I read David Gelernter’s The Second Coming — A Manifesto today. I agreed with most of what he said and even when I didn’t agree with a specific prediction he made, I agreed with the motivation behind it. I’ve been saying for a long time that the desktop metaphor was unnecessarily constraining. It is fine if what you are trying to do is mimic the operation of a pre-computer office. The problem is that nobody wants to mimic the operation of a pre-computer office. The computer has changed everybody’s expectations of how an office should run.
I have been telling people that the future of computers would be based on constantly shifting clusters of computers, for example, if you walk into a room and you have a small hand held computer with you, it will form an ad hoc federation with the input and output devices in the room. If there is a display on the wall, your computer will associate with it. If there is a camera in the room, your computer will use it to watch you and look for you to make gestures to tell it what you want it to do. As Gelernter says, the focus will shift from the computer and the programs to what you want to accomplish.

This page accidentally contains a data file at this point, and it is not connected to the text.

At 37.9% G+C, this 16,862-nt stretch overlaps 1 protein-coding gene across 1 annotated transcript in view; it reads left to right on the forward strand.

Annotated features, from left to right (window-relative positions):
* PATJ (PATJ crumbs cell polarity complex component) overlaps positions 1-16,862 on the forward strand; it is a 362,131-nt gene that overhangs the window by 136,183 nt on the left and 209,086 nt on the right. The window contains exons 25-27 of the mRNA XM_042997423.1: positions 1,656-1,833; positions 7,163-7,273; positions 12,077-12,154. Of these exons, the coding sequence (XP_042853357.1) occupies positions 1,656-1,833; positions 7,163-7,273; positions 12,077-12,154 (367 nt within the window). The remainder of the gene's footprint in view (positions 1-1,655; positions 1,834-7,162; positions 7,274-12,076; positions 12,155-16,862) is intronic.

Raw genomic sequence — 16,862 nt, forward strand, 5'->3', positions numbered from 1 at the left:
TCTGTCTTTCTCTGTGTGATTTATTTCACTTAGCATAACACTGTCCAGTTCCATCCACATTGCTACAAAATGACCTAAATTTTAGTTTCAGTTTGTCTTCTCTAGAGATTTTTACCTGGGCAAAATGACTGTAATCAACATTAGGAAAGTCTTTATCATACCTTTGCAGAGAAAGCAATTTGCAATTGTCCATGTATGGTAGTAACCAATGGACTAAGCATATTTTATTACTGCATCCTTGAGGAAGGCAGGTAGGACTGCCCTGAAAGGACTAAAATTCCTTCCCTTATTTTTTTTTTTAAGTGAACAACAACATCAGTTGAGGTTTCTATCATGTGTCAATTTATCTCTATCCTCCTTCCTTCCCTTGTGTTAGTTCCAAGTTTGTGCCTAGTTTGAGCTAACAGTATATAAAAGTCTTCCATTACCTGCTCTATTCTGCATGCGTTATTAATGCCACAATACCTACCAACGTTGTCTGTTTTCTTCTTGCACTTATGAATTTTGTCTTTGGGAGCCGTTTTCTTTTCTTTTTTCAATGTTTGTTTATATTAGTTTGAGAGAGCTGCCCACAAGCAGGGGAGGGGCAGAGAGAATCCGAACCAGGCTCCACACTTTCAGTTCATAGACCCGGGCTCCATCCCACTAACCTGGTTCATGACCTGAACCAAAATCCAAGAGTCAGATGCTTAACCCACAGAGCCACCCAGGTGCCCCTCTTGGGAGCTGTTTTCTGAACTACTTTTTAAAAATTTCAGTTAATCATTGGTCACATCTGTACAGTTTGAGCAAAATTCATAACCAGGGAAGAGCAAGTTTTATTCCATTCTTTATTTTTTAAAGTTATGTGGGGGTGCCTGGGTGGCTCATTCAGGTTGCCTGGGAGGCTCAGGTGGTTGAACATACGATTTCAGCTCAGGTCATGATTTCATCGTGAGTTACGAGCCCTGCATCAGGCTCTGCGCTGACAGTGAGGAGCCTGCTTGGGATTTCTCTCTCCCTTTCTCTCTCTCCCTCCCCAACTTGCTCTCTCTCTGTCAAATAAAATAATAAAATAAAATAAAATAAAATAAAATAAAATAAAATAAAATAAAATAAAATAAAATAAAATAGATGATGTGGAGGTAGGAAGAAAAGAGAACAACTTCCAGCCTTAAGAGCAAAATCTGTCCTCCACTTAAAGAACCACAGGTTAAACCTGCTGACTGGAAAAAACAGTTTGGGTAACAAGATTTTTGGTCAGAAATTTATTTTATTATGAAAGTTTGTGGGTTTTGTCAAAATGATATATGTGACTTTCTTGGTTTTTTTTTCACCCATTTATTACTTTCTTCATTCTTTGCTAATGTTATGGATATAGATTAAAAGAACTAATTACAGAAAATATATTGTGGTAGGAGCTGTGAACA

I also agree with the indictment he makes of computer users for putting up with such horrible software without even complaining about it. I think the reason for this is that the average person doesn’t know how bad things are or how good they could be. There is a conspiracy between the people that understand computers to keep the people who don’t in the dark about what might be done with a little imagination.
All in all, the Manifesto is a great read. It inspired me to rethink my attitude toward software development. It helped me imagine the emergence of artificial intelligence just any day now. Go read it! Now! I’ll wait for you.